Saturday, August 29, 2009

Laptop upgrade annoyances

We've got an old Dell C400 laptop. Its seven or eight years old, but its still going strong, and it just fine for an around-the-house laptop (similar in performance to a modern netbook, but with bigger screen/keyboard, and still nice and light). The limiting performance factor right now seems to be the hard drive; many Windows operations (booting, shutdown, sleep, wake) are disk-seek-bound, so I bought an IDE SSD to replace the existing IDE drive. Hopefully that will also improve battery life and thermal characteristics. 

What I'd like is a simple way to move all the data from the existing drive to the new drive, and then just toss the old drive. But this isn't as simple as it might appear. Laptop IDE cables generally only support one drive, so I can't use (say) PartitionMagic to do a partition copy the way I would on a desktop system.

A lot of people have suggested various tricks, like:

  • Get an IDE-USB adapter, put the old disk on that, put the new disk in the machine, boot from a Linux CD, and use dd to copy the data;

  • Get a pair of 40 pin to 44 pin IDE adapters, put them in a desktop system, and copy using PartitionMagic (Windows) or dd (Linux);

  • Find a dual-drive 44 pin IDE cable, plug both drives in, and hope that the OS / BIOS recognizes both disks;

  • Just reinstall Windows and whatever apps I have on the new drive (including chasing down all the device drivers, such as the touch pad, speakers, etc)

Why is this so difficult?  A hard-drive-swap should be a simple, common upgrade operation, that shouldn't require using tools from another operating system, transplanting the drives into another system, or rebuilding the world from scratch. 

On a similar note, I just bought a Samsung NC10 netbook, and was going to wipe the disk and reinstall OSes.  I have all the software I want ripped to ISO images, many of them bootable.  Why is it so hard to take a bootable ISO and turn it into a bootable USB key?  (I tried "unetbootin" but it didn't work on the PartitionMagic ISO, which is usually my first step in installing onto a new PC.)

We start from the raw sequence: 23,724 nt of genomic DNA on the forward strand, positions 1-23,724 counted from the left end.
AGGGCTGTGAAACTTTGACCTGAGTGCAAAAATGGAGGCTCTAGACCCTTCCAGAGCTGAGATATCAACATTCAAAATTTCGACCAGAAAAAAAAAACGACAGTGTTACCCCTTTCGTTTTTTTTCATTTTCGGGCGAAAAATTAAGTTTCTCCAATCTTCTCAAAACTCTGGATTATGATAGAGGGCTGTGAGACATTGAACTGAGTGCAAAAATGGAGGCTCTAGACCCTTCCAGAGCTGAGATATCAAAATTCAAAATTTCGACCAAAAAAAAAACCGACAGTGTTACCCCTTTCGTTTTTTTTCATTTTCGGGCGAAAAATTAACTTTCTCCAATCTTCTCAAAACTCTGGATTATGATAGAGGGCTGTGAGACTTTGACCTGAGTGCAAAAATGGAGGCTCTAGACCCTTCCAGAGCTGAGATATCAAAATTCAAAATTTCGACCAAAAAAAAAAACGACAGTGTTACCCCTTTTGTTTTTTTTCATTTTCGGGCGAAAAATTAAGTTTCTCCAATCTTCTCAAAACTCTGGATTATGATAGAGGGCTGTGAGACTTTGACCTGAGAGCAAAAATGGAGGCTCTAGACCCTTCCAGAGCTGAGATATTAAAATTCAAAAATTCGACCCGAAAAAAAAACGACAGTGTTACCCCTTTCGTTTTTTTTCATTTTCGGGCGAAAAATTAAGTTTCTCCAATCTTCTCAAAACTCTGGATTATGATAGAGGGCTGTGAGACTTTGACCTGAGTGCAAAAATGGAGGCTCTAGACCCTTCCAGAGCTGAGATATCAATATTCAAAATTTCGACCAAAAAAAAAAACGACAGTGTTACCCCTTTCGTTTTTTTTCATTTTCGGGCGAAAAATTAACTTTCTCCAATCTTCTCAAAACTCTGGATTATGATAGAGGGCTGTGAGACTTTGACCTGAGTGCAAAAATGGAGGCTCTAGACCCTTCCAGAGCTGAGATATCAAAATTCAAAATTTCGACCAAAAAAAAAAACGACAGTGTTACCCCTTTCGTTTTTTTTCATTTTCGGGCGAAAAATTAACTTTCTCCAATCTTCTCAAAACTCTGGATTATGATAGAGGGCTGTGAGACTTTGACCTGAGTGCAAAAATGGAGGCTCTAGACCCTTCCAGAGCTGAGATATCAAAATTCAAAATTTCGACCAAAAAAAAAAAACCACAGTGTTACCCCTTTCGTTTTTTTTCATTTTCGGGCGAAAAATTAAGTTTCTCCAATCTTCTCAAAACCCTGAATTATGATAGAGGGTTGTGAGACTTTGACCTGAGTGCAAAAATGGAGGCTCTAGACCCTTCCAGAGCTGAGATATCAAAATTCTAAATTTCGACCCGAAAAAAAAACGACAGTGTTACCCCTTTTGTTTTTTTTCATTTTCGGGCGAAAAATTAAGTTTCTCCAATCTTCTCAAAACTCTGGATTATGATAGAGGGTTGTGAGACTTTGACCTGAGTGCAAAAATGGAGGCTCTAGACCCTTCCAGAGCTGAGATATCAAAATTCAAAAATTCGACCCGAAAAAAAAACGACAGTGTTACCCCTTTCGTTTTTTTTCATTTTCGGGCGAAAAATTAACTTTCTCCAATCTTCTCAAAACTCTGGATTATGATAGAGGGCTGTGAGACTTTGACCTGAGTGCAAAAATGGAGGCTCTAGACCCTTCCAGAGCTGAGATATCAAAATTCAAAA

1. Holger HoffstätteAugust 29, 2009 at 10:12 PM

    Brian, this is actually easy to do - all you need is a working network connection and enough file storage space for a full dump of the drive. Instead of bothering with all sorts of workarounds, simply spend the $50 bucks on Acronis TrueImage, create a full snapshot of the old drive to the network storage, swap drives, boot from the Acronis CD and restore from the network volume. Even though it's a block-level restore, the new volume can be larger or smaller. I've transplanted Windows several times this way (only recently when switching to an SSD myself) and it works very well. And to top it off you then have a great backup app.

  2. This may not help, but I've used Acronis True Image to do the same thing on laptops using SATA drives.

    1) Connect a larger drive via USB (I use a 1TB drive, fairly cheap)
    2) Boot from the Acronis cd
    3) Make an image of the laptop drive
    4) Replace the laptop drive
    5) Boot from the Acronis cd
    6) Copy the image from the USB drive to the laptop drive

    You now have a backup just in case you need some file you later delete.

    I have no idea if True Image has issues with SSDs.


  3. If you boot off the TrueImage CD, will it let you browse to network shares as a place to dump the intermediate image? That would work for me.

  4. I don't know why I didn't notice the first comment when I made mine, weird.

    I recall having the network active when I was hard-wired, but never noticed it when I was wireless. I'll check it out tonight.

  5. Thanks for the tip on TrueImage -- did the job on the laptop drive.

    Still searching for an easy "convert this bootable ISO to a bootable USB key" utility.

  6. BTW, I tried TrueImage for upgrading my desktop drive to a larger drive, and it failed on me. I ended up using Ghost to clone the drive instead. (Once you start upgrading drives, you can't stop...)